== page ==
So that’s the Total-Catastrophe worry, but there’s also the Right-Here-Right-Now worry: digital knowledge reshuffles the sociology of knowledge, in some ways for the better, in others for the worse. At this point we don’t know how much worse, but maybe quite a bit.

On the plus side, the digital world gives new reality to old ideals of equality and fraternity. Like everyone else, I now connect directly and easily with scholars all over the world, people I would never have encountered in the old days. And I get to publish my thoughts in places like this without awaiting the approval of editors or reviewers. Sure, the hierarchies and barriers still exist, but they’re way weaker than they used to be.

But as Alexis de Tocqueville explained long ago, the third element in the great French trinity doesn’t necessarily play well with the other two– and Tocqueville would have loved thinking about liberty’s tormented place in the new digital regime. “Tormented,” because our online doings are watched 24/7, by governments, insurance companies, angry teens, employers, and all sorts of others. Real havoc regularly ensues–health coverage rejected, jobs lost, visas denied, legal trouble, personal humiliations.

In the nature of things, life in this new panopticon entails controlling what we say and do, and even what we learn– multiple authorities now monitor our visits to informational websites. It’s the most effective kind of censorship, the kind where we do the real work ourselves, each of us monitoring our own utterances.

That seems to be part of a larger problem, which we’ve barely started wrestling with: digital culture binds us extra-intensely to our late-capitalist social order, not only because the individual bonds are so strong, but also because there are so many of them. Of course we rely on the corporations that supply our computers, browsers, storage, electricity, etc etc etc. But we also find ourselves slotted into mini-capitalist-entrpreneur roles– each of us bloggers now worries about generating traffic, attracting readers, speaking to our audience; nowadays we’re all minor-league versions of the hustlers who produce the Big Bang Theory.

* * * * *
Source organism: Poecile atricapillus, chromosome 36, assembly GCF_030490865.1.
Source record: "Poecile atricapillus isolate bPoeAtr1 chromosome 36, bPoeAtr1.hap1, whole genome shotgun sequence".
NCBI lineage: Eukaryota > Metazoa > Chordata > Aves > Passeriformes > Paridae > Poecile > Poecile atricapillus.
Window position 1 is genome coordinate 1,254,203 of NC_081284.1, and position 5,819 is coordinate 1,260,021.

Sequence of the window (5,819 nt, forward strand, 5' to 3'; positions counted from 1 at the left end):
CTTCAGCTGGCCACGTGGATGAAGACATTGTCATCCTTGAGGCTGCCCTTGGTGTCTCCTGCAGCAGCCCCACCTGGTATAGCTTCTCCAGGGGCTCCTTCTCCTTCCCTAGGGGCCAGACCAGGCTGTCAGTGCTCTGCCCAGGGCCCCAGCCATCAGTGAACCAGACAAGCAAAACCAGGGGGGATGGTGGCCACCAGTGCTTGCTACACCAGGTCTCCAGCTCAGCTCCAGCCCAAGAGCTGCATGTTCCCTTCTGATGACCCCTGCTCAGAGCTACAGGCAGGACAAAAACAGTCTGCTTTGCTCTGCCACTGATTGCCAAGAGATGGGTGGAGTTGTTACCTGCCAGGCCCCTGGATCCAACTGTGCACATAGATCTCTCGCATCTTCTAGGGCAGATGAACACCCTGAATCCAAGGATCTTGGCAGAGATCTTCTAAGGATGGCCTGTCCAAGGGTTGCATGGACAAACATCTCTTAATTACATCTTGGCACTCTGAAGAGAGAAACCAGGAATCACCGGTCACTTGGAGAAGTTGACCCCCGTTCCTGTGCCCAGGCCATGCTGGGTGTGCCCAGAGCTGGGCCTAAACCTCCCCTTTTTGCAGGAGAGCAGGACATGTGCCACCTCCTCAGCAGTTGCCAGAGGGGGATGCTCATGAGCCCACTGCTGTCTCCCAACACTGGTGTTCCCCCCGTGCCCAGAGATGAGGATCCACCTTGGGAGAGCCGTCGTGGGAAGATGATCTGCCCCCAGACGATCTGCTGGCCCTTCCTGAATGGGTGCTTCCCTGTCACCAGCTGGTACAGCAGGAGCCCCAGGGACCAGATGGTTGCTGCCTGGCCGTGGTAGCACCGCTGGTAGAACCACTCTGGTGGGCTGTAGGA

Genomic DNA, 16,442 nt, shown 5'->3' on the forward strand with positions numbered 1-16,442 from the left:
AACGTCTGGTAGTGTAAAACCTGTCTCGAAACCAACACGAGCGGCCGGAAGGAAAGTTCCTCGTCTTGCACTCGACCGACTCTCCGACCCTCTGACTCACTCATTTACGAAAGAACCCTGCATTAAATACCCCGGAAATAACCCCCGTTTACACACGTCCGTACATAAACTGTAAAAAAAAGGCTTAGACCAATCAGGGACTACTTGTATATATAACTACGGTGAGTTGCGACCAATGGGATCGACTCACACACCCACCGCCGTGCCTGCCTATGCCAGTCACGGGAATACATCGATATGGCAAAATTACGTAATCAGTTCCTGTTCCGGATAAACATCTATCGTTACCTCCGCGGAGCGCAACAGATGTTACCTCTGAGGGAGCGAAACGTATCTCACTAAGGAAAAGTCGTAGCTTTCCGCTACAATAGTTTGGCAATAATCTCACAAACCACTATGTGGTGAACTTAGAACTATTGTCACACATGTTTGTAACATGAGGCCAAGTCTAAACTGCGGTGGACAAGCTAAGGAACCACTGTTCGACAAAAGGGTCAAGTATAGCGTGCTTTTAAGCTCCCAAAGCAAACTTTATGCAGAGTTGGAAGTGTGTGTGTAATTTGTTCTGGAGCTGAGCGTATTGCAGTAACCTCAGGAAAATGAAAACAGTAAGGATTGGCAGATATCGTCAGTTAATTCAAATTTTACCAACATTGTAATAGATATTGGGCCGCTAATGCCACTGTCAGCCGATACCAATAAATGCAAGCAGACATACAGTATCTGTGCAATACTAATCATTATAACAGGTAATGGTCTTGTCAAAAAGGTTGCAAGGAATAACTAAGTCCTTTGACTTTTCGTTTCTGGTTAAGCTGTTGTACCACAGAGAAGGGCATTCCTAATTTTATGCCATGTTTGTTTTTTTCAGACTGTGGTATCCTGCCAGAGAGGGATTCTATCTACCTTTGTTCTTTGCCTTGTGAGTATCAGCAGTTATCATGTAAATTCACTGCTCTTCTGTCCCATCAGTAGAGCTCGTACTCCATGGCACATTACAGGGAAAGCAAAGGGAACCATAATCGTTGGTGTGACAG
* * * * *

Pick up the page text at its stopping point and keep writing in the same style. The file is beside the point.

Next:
Higher up the food chain, the resemblance gets even creepier. Here’s the former director of a major digital humanities project, a well-established project at a great public university, speaking some years ago about his job: “A main part of Thomas’s role as Director is to write grants, as well as to seek out appropriate public and private agencies, whose interests match the VCDH’s projects. He compares it to finding funds for a venture capital firm.”

So in this world of surveillance, audience-seeking, entrepreneurship, and venture capital, what happens to the humanists’ trouble-making functions, our capacity to raise harsh questions and social criticism?

My own answer is, so far, so good. Anyone who reads these posts will understand how liberating I’ve found the new media. But the storm clouds are there, and they may get very dark, very fast.